June 1, 2019

My first Rust project

At work, I keep a todo list vaguely resembling a bullet-journal.

| * Task       |
| x Completed  |
| > Migrated   |
| - Cancelled  |

## 2019-05-27
x Version-pin deploy tooling
x Build auth package
* Replace Marco's deploy keys in the CI

## 2019-05-28
x Replace Marco's deploy keys in the CI
* Write new ticket: failed logins on STG
* Write new ticket: Create users for Kubectl
* Investigate bug #123

## 2019-05-29
x Write new ticket: Create users for Kubectl
> Write new ticket: failed logins on STG

Every working day, I open the file with my favourite editor, I add the date, and I report the unfinished items that I intend to work on.

## 2019-05-31
> Investigate bug #123
> Write new ticket: failed logins on STG

So I wrote a Rust program that does that for me.

use std::collections::HashSet;
use std::io::{self, BufRead};
use chrono::{NaiveDate, Local};

fn main() {

    // The last inserted date will be stored here in its string form.
    let mut last_date = String::from("");

    // This set will contain the todo items.
    let mut items: HashSet<String> = HashSet::new();

    // For every line passed in stdin...
    for line in io::stdin().lock().lines() {
        // ...assume that parsing to string is successful...
        let l = line.unwrap();
        // ...print it to stdout...
        println!("{}", l);

        // ...then create a char iterator over it.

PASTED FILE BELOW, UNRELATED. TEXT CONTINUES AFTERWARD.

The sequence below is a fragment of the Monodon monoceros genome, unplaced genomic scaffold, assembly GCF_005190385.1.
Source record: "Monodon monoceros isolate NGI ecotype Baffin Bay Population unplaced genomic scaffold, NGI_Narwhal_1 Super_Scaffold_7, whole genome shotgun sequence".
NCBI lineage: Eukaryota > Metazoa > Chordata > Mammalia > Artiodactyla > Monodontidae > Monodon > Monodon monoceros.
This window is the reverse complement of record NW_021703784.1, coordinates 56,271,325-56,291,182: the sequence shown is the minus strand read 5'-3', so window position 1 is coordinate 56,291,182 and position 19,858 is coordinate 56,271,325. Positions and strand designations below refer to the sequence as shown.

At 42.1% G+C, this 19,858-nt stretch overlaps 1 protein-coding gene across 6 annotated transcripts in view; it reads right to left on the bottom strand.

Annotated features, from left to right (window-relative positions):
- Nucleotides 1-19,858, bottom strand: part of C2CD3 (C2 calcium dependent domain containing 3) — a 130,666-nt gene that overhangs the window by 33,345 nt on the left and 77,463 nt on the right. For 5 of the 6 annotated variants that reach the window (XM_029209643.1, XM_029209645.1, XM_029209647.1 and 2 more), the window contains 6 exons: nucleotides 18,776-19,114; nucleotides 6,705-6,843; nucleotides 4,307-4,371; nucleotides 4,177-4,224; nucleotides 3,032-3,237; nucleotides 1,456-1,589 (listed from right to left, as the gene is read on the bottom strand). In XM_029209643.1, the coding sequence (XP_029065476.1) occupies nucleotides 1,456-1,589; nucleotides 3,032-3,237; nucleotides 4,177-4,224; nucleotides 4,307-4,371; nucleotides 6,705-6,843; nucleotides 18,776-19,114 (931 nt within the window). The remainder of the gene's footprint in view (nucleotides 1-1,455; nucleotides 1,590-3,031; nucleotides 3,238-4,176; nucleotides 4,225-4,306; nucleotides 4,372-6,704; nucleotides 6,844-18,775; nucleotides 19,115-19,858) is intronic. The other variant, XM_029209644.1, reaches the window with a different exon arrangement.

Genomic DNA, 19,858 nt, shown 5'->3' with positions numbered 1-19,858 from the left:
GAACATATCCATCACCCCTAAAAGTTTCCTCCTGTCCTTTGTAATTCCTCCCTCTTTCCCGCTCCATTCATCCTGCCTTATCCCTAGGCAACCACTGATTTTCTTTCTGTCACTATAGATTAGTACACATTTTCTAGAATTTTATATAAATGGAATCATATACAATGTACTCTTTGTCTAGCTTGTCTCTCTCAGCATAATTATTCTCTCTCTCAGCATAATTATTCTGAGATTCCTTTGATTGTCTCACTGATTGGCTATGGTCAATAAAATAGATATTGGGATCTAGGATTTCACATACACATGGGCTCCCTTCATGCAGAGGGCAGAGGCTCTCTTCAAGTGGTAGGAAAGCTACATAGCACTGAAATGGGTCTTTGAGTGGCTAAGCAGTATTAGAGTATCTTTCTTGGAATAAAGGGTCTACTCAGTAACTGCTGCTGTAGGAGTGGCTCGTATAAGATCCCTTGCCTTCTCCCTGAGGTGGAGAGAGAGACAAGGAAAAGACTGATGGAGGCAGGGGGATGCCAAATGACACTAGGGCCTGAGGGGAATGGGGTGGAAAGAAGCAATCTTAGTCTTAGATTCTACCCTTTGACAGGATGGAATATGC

let mut chars = l.chars();

        // Depending on the first char of the line:
        match chars.next() {

            // collect the date and save it for later
            // (this string will be overwritten if there is another one next)
            Some('#') => {
                last_date = chars.skip(2).take(10).collect();

            // or add a new entry to the set
            Some('*') | Some('>') => {

            // or remove the entry if it is complete
            Some('x') | Some('-') => {
                let item: String = chars.skip(1).collect();

            // In the case of an empty line, or if the line starts with an unknown char, nothing is
            // done.
            _ => (),

    // Compare the last date in the file...
    let d = NaiveDate::parse_from_str(&last_date, "%Y-%m-%d").expect("Not a date");

    // ...with the date of today.
    let today = Local::today().naive_local();

    // If they don't match:
    if d != today {

        // write today's date
        println!("\n## {}", today.format("%Y-%m-%d").to_string());

        // and report all unfinished items.
        for item in items {
            println!("> {}", item);

While parsing the file, Todo items must be stored in some collection for later use. What data type does it make sense to use? Since items do not have a unique ID here, the text itself must be used to retrieve the items. Rust’s standard library has this elegant HashSet, which is technically a HashMap with empty values. Exactly what is needed for our little content-addressable storage.

This little exercise let me try out Rust’s powerful match. I used it to define the behaviour of the parser, based on the first char of the current line.

For every line of text, an iterator is created. It is used in the match value for comparing the first char, and in the match arms for extracting the rest of the string. No waste!

I have used the beautiful Chrono library (ehm, crate) for dealing with dates.

Next steps

Currently, the program only uses stdin and stdout. It would be interesting to let the caller pass different streams at runtime:

$ newday -f ~/todo.txt # Appends to the file passed with the `-f` argument

Generalising the operations on the streams (and getting rid of println) will probably teach me something about Rust’s Traits.

Next, I’d like to understand how to run tests and do proper TDD with Rust.